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3-min read

How Geeta Tandon Survived Gender Discrimination to Become Bollywood's Popular Stuntwoman

In an interaction with News18.com, Tandon talks about her experience in working in a male-dominated industry and the barriers women face in realising their dreams.

Divya Pal | News18 Specialsdivyapal2013

Updated:August 17, 2018, 3:25 PM IST
How Geeta Tandon Survived Gender Discrimination to Become Bollywood's Popular Stuntwoman
Image: Geeta Tandon/Facebook

Climbing the side of a building, performing a street fight and pulling off a daredevil stunt with perfection might look cool and exciting on the big screen, but do you have the courage to take this up as career? The 33-year-old Geeta Tandon, who claims to be the only stuntwoman with considerable success in car chase sequences, says surviving in the showbiz industry isn't just about managing risks and staying fit, but is also about surviving the gender disparity. Tandon, who has been subjected to vicious domestic violence, got married at the age of 16 and decided to leave her in-laws along with her two children in early 20s. Despite facing abuse for years, Tandon's positive attitude and firm faith in God helped her carve a niche for herself in a field that required specific skills.

In an exclusive interaction with News18.com, Tandon talks about her experience in working in a male-dominated industry and the barriers women face in realising their dreams.

The field of film stunts is mostly male-centric. Did the challenges - lack of respect, man-terruptions - magnify in your case?

Unfortunately, yes. It is still our reality as women to go to work that is already saddled with the formidable task of proving our abilities. This is the weight that our male counterparts don't have to bear. Irrespective of the efforts we have to make, opinions like 'Arrey yeh ladki hai, kitna hi kar legi?', 'Inke bas ka thodi na hota hai' continue to exist. Since I have worked laboriously, taken on more than what's required of me and gone out of my way to do justice to my role as a stuntwoman, I don't believe in passing on my opportunities to others. Despite being the one who has provided value beyond what's asked of me, I've had to battle comments such as 'Abhi aayi hai, jaldi chali jaegi' and 'Yeh toh baal bachchey waley log hain'. Thankfully, I never paid heed to such negative feedback and stayed firm in realising my dream.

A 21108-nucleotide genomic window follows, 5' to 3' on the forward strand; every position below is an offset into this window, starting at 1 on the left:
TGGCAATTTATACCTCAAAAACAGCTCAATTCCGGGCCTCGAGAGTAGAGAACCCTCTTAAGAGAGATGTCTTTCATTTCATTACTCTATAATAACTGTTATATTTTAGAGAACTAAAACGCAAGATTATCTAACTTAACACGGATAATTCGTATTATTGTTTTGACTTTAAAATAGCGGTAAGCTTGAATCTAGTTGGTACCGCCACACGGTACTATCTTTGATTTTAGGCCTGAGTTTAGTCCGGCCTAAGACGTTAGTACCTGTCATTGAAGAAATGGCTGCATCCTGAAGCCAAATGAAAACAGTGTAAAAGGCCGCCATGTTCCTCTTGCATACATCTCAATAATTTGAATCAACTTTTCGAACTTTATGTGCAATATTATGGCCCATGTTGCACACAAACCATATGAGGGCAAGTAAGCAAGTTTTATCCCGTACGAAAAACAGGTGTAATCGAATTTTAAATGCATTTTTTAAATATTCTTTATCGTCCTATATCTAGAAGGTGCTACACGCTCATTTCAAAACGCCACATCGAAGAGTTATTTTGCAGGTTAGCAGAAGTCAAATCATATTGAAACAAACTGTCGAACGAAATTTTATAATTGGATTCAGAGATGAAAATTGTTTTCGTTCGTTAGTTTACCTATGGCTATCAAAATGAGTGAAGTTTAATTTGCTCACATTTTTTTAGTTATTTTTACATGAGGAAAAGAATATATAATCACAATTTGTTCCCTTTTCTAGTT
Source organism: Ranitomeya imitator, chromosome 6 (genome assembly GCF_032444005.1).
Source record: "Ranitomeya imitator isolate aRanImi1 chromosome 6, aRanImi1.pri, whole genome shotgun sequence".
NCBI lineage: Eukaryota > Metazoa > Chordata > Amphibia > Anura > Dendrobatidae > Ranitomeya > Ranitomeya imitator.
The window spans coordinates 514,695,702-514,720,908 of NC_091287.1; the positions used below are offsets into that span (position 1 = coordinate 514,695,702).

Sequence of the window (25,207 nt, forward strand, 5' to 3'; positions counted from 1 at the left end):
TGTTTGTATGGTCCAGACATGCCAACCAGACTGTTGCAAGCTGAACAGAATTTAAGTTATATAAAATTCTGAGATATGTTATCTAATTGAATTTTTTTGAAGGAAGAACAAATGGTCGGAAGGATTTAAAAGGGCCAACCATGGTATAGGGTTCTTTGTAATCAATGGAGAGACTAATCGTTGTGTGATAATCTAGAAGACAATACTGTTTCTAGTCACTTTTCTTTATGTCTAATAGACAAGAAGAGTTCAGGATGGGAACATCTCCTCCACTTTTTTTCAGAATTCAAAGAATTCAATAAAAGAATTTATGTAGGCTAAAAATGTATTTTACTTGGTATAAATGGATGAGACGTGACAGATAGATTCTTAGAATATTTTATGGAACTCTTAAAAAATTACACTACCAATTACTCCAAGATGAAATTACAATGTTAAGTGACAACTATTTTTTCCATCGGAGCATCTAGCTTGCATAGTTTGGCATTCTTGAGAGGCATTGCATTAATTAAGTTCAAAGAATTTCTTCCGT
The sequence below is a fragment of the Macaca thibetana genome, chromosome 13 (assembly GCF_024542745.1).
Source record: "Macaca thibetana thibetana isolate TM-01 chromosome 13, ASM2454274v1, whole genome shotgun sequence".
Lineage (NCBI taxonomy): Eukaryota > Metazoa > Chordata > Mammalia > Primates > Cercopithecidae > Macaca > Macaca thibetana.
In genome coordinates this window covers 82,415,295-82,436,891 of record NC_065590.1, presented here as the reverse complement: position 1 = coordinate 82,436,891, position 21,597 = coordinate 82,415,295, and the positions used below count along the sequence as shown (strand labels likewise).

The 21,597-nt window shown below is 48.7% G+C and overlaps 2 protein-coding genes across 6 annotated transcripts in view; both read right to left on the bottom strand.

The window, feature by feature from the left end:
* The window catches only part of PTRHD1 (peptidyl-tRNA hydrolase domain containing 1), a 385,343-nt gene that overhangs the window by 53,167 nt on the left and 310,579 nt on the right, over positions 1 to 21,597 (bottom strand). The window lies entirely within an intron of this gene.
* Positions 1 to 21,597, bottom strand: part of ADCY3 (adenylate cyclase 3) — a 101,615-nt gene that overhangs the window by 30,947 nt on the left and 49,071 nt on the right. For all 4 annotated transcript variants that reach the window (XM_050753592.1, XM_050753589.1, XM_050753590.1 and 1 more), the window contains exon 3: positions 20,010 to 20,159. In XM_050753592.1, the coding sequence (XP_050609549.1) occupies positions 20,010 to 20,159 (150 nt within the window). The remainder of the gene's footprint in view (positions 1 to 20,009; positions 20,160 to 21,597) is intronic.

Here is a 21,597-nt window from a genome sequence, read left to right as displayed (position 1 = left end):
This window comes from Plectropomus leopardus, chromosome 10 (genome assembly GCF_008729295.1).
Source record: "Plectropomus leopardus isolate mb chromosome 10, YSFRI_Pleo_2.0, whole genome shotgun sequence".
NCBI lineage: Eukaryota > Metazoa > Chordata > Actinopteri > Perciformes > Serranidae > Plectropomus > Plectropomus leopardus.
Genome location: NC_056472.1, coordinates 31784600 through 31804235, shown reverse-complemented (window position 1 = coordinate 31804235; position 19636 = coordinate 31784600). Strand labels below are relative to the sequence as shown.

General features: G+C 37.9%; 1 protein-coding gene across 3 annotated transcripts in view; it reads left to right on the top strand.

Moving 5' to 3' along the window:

Since gender bias can influence decision making and further lead to problems at a workplace where both men and women can thrive, how easy or difficult is it to survive such discriminations?

It's all in the mind. One needs to be strong enough to think in a manner that can not only weaken their foes, but also control the detrimental impact of such biases. If a man can shoulder all responsibilities (taking care of his family while working laboriously), I fail to under why a woman can't. Woh bhagwan ka robot toh nahi hai na? The profession that I'm in calls for the determination to stay fit. Women can raise kids, take care of their needs. Saath mei bachchon ke liye paise bhi kama sakti hai. There was a phase when people would blatantly refuse to keep me as a tenant just because I was staying with my children, and not with my husband. I had the option to say that he worked abroad, but I chose to stick to the truth.

Do you think your success as a stuntwoman in the Indian showbiz industry has drilled a feeling of insecurity amongst your male counterparts?

There is a huge possibility. In my field, it has a lot to do with the money involved. Men are more concerned about the money that would go to women if they are successful in pulling off a stunt. Unko bas yeh hota hai ki jo mujhe Rs 10,00 mil jatey woh kisi aurat ko na chale jaein. So if a woman makes even the slightest mistake, men are quick to seize the opportunity. And if she pulls it off with perfection, nobody appreciates her hard work.

Is gender pay gap another bigger issue to deal with in your field?

Chaahe aadmi ho ya aurat meri field mei ek hi payment hai. But it is the extra pressure that women face in proving themselves that makes everything tough for them. It's the stigma that women in the male-dominated field are not as capable as men that makes their lives so harsh. If girls are successful, then the next generation will be able to envision themselves as stuntwomen and more girls would be willing to go into more male-dominated fields. Let's not make women work twice as hard as men just to prove themselves. That's wrong.

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